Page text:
Taxidermia

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Taxidermia

Truly disgusting, and yet somehow beautifully so, film-festival shocker Taxidermia has gone (understandably) without an American distributor for years. It still might not reward your attention. But those who pride themselves on iron guts will want to trek down to Cinema Village for this surreal, stunty endurance test, occasionally redeemed by a darkly Pythonesque sense of humor.

What will they see? The three main characters of Taxidermia—set in a grimy, unspecified Central European country during the Soviet era—are related by birth, but try not to pursue that familial significance. Grandpa (Czene), a drunk WWII orderly, is a furious masturbator, his penis emitting a hissing jet of flame. After his misadventurous death, the movie jumps forward to the life of his grown son (Trcsnyi), an obese champion eater in an alternate 1950s that hopes to accommodate such competition at the Olympics. Finally, this man’s child (Bischoff) becomes a morose taxidermist who, in the movie’s stunningly grody conclusion, brings a self-negating artwork to fruition.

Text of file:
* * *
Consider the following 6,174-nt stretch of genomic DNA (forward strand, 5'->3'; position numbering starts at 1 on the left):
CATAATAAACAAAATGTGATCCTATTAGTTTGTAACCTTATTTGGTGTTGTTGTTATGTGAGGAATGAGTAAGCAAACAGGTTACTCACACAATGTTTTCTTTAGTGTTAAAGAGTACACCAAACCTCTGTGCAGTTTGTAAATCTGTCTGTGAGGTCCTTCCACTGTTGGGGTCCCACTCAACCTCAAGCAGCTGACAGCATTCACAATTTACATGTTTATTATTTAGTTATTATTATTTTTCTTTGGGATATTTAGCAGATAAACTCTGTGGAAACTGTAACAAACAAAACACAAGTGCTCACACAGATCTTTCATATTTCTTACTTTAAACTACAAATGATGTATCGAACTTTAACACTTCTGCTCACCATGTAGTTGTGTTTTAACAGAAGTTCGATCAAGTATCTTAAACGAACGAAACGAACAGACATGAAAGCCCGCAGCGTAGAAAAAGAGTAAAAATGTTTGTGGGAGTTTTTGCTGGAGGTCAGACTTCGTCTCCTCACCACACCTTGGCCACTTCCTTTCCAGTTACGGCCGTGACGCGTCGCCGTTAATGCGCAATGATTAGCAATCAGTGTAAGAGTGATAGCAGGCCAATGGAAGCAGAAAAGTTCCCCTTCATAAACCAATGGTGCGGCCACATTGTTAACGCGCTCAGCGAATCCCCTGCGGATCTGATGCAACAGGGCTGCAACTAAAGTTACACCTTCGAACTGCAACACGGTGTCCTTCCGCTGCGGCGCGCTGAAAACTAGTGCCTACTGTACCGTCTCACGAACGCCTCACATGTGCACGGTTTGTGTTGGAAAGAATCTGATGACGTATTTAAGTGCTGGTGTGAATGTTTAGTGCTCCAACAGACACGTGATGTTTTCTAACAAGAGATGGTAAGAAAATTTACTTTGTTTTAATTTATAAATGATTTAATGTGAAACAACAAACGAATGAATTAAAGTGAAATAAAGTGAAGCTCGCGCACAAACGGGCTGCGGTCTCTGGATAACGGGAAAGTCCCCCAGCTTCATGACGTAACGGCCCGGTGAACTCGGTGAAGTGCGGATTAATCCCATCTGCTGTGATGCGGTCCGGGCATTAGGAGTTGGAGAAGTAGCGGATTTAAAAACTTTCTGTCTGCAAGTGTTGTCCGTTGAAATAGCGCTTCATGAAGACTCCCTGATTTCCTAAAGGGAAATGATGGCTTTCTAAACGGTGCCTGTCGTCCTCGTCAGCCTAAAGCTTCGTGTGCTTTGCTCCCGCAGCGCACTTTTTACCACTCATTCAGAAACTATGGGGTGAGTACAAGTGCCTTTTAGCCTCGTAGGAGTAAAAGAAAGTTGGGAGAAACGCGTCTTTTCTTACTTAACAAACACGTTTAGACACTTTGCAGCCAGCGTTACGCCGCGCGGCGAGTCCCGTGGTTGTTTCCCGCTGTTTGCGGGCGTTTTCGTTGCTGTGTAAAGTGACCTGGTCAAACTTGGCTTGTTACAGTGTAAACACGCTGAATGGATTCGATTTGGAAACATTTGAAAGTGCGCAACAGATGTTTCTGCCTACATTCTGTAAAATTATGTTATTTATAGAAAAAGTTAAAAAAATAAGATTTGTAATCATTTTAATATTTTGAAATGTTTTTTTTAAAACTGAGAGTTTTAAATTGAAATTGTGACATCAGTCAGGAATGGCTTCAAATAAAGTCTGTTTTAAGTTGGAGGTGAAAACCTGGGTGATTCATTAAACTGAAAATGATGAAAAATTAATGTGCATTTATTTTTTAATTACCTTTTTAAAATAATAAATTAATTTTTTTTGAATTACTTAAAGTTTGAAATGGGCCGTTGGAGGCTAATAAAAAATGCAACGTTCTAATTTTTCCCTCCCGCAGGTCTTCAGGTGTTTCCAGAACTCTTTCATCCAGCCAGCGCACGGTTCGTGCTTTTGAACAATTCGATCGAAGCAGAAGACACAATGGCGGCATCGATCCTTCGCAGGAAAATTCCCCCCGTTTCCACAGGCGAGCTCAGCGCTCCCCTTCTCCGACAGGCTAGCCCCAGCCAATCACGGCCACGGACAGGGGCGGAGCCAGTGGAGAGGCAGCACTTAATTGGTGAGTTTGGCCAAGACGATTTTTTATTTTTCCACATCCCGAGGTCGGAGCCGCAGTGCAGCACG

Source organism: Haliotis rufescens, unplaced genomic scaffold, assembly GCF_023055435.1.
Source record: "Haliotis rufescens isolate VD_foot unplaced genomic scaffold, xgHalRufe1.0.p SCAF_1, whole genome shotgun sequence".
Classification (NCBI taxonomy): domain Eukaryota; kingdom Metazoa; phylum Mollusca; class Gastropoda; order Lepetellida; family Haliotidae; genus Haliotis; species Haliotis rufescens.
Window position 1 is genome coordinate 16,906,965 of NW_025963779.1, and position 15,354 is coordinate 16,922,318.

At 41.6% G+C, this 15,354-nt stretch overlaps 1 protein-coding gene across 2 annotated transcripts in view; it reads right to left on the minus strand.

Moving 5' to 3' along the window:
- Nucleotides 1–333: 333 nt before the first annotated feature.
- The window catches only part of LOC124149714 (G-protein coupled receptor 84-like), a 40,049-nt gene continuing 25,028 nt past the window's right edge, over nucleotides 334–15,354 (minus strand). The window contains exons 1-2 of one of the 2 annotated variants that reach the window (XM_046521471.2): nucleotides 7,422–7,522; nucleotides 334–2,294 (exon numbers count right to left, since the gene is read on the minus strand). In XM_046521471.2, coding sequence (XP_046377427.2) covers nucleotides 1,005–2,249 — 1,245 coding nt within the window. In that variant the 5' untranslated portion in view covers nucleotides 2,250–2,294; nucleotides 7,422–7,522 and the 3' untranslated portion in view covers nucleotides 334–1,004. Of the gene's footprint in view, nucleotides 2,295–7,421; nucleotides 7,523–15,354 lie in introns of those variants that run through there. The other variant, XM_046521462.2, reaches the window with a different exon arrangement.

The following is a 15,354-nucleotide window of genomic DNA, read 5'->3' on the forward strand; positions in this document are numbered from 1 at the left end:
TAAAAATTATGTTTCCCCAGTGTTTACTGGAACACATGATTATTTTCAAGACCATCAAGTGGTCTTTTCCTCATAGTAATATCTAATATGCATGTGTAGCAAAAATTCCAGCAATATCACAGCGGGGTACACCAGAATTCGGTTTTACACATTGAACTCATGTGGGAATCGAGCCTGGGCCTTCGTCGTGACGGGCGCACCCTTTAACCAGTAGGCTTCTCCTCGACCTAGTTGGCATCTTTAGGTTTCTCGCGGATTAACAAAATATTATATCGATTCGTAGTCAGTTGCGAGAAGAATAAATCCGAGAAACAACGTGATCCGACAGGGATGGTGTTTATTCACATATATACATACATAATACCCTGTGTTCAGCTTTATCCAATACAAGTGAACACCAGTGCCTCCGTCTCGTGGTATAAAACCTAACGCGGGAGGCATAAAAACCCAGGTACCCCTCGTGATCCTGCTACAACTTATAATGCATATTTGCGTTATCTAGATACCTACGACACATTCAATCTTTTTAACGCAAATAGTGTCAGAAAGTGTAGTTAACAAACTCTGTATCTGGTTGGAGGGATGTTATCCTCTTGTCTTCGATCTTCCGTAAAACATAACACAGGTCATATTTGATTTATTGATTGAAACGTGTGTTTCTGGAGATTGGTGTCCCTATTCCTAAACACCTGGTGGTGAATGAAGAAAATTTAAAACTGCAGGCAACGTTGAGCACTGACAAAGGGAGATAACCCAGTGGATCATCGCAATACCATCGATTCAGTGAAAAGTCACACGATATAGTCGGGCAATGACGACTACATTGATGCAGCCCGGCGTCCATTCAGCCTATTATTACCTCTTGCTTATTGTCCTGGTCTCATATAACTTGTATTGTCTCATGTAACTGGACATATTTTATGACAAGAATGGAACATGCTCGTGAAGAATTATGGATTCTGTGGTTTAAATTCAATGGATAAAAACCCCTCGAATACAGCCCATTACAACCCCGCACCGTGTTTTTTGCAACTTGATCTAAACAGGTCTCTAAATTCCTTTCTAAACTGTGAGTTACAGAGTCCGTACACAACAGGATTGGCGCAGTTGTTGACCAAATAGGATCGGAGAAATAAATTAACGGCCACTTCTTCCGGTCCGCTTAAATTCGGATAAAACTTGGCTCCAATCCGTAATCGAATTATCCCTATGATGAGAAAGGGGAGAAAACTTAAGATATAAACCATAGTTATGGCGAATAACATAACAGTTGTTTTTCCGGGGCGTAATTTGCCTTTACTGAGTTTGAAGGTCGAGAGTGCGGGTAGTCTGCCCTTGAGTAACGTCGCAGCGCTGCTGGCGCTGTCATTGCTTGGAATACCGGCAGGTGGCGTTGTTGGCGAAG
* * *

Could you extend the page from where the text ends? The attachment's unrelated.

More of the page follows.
Taxidermia’s director, Gyrgy Plfi, made a splash with 2002’s Hukkle; he might better be called a visionary than a storyteller. The new movie puts a rictus of amused nausea on your face. You wonder why such spectacles were ever hatched. (Opens Fri; Cinema Village.)—Joshua Rothkopf

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